An Alarming Requirement

A little while back, one of my colleagues at TAF came to me with an interesting challenge. He had been assigned the task of making a production application raise a visual and audible alarm in response to invalid actions on the part of the user. It doesn’t seem like that hard a problem until one realizes that our applications are actually running in XWindows sessions on an AIX server. This means that the running application thinks that its environment is the AIX server, and it knows nothing about the machine actually displaying the user interface.

In the past, this sort of requirement was handled by using a Programmable Logic Controller (PLC), and running conduits and wires from the PLC to the location where the output was wanted. This gets the job done, but it’s expensive to install and move, and requires a lot of lead time if a change in location is needed. On top of that, one also has to involved the services of a PLC programmer, and it may even require the acquisition of an additional PLC if a free port is unavailable on one of the existing alarm-capable PLCs. We needed to come up with a cheaper, more flexible solution.

At first, it was a bit of a head scratcher, but, as it turns out, an application running under XWindows can get one vital piece of information about its environment: the IP address of the machine actually providing the display. In VA Smalltalk, the command “‘DISPLAY’ abtScanEnv” will give you a response of the form ‘xxx.xxx.xxx.xxx:0.0’ where anything up to the colon (:) is a host name or IP address, and anything after is the XWindows display number. In our case, we’re only concerned with the host name or IP address. If the XWindows display is actually running on the same machine, the host name will be blank, and you’ll get back something like “:0.0”.

Knowing how to get to the physical computer, we can now think about what to do there. While I have complete control over how the client machines are loaded, it’s generally preferable to keep the installed software to a minimum. Everything I needed to do could be done from a UNIX shell prompt, so using some shell scripts seemed the best answer. Modern Linux implementations make it easy to set up TCP daemons using xinetd, so I set up a listener on a TCP port that invoked a simple script.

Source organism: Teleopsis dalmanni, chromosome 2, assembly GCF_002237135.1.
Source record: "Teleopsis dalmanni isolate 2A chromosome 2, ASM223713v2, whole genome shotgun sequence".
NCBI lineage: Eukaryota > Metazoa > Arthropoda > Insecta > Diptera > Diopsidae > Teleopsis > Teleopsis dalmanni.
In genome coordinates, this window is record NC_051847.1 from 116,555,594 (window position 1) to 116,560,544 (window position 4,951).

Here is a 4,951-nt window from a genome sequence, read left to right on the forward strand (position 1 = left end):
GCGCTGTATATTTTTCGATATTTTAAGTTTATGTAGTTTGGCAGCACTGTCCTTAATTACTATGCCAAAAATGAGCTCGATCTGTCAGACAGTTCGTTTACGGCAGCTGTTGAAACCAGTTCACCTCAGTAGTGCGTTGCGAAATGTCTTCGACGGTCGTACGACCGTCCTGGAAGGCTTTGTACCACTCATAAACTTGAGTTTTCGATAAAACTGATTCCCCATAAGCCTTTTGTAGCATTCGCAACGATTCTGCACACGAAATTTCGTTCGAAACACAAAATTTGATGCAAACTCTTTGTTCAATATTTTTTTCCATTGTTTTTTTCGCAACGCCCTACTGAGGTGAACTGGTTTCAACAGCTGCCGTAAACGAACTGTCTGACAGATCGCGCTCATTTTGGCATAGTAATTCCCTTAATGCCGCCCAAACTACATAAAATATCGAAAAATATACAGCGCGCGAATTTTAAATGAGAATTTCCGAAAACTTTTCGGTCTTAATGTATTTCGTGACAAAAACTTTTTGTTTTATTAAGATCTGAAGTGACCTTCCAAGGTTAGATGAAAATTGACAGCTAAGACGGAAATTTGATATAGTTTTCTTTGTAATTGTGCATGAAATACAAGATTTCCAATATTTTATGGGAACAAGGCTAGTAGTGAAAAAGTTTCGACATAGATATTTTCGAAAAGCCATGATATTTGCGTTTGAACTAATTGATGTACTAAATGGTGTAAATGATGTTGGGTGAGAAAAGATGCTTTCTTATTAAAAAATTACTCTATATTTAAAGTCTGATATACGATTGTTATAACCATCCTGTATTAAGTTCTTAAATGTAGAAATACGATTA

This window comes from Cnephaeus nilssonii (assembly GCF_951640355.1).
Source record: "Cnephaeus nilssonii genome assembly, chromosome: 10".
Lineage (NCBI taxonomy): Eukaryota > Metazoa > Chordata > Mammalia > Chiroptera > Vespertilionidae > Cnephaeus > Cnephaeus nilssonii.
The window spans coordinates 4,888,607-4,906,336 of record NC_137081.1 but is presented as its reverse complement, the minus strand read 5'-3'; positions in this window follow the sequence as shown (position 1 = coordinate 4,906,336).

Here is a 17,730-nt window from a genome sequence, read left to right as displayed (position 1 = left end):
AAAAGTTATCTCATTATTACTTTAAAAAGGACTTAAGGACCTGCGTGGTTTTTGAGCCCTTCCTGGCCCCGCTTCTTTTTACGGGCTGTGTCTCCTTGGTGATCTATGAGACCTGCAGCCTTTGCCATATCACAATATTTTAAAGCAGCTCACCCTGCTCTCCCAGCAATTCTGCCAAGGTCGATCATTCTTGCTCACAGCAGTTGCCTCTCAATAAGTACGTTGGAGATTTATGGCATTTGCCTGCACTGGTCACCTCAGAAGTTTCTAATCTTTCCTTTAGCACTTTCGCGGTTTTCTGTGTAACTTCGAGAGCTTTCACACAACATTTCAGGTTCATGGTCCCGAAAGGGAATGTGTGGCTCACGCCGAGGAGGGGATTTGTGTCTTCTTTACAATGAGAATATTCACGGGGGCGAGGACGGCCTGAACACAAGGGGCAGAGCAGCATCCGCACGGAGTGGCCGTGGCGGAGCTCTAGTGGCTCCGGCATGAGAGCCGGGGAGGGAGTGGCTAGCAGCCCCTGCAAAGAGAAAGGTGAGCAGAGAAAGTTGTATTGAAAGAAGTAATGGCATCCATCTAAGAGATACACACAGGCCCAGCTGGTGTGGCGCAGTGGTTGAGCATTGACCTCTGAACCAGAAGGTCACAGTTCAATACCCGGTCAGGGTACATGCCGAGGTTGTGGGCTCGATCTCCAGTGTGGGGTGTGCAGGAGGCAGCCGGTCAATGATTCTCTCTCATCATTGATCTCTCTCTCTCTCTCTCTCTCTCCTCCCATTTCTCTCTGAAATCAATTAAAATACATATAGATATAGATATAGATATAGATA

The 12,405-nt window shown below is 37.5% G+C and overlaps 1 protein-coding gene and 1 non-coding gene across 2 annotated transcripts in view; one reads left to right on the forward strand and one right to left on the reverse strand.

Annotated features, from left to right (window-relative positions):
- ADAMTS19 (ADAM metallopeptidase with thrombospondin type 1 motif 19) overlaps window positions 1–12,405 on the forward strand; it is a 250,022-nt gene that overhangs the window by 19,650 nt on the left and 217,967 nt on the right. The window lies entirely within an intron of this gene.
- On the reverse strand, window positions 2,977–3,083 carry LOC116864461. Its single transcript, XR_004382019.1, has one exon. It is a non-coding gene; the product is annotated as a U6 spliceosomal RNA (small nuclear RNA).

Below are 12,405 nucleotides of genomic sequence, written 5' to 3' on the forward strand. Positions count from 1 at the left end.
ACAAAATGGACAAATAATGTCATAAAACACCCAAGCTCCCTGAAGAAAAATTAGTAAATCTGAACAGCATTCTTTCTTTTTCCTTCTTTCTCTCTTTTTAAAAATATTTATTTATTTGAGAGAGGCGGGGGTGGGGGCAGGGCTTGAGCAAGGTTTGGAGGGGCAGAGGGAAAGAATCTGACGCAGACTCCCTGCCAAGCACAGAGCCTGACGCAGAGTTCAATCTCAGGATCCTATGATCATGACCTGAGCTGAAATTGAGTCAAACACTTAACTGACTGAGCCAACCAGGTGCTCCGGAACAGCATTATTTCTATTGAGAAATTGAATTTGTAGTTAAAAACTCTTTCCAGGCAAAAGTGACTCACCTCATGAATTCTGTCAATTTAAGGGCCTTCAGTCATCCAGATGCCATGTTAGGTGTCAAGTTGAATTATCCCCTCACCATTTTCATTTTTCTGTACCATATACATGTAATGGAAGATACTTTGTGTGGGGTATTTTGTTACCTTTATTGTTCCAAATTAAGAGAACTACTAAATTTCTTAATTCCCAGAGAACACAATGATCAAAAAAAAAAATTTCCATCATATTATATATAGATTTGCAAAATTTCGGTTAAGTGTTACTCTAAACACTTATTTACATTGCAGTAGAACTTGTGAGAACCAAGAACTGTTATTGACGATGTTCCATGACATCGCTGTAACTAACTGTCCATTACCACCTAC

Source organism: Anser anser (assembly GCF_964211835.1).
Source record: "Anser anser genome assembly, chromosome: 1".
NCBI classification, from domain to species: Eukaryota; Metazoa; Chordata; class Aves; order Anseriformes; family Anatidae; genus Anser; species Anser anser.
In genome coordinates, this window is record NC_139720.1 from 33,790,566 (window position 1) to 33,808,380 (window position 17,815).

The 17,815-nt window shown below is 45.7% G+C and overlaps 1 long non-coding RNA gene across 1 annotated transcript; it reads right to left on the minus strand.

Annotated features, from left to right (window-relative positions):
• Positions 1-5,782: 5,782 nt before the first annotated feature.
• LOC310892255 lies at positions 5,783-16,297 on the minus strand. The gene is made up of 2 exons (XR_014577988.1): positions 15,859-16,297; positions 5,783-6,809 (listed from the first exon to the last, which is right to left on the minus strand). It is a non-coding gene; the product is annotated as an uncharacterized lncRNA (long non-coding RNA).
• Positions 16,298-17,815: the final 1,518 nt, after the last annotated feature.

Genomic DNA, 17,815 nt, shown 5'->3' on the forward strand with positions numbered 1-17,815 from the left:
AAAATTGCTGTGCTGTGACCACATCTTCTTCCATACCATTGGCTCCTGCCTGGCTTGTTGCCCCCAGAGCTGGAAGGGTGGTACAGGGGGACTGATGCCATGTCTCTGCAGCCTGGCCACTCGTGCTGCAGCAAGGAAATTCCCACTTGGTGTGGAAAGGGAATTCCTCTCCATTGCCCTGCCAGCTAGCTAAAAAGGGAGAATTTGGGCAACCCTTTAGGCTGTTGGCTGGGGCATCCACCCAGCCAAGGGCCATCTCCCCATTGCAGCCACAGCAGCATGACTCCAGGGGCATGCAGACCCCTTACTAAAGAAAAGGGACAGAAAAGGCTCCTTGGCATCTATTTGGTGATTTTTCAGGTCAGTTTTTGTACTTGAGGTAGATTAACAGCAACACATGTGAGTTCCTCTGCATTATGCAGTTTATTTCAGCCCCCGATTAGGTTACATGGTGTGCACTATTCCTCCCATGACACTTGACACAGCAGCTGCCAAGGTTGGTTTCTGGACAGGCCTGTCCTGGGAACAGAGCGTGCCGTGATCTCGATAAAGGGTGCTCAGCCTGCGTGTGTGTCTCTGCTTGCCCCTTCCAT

My Smalltalk program opens the port on the client machine using Totally Objects SocketSet, writes a value to the port, and closes it again. On the client machine, the script reads a line of input from STDIN, and uses that input to invoke an appropriate alarm script. You could do the same thing with VA Smalltalk’s socket support, but if you value your time at all you’ll quickly come to appreciate the benefit of Totally Objects’ product.

This has been working quite well, but a new curve was thrown at me recently. Instead of just firing off an audible alarm, the users wanted the computer to send a voice instruction. Since the number of instructions was fairly small, it wouldn’t have been impractical to record sound files and play the correct one based on an alarm number, but it wouldn’t scale well and keeping clients up-to-date would start to become a challenge.

Instead, a little research turned up the fact that our preferred Linux distribution, Red Hat, includes a speech synthesis system, Festival, with text-to-speech capabilities. Even better, Festival can be run as a daemon that listens on a TCP port. A little bit of shell programming later, and Festival was wrapped as a Linux service. Another bit of Smalltalk code using Totally Objects SocketSet was used to pass text to that service, and we now have generic text-to-speech capability in our application.

Certainly Smalltalk could have been used to implement most of the daemon side of these alarms as well, but some scripting would still have been required. Using the approach we did allows us to keep the installation package light and minimize the skill set required to maintain it in the future. Moreover, testing, troubleshooting and modifications can be done easily from a command prompt the client machine which has a lot of value when you’re trying to fix a problem in a factory a long way from your development environment!

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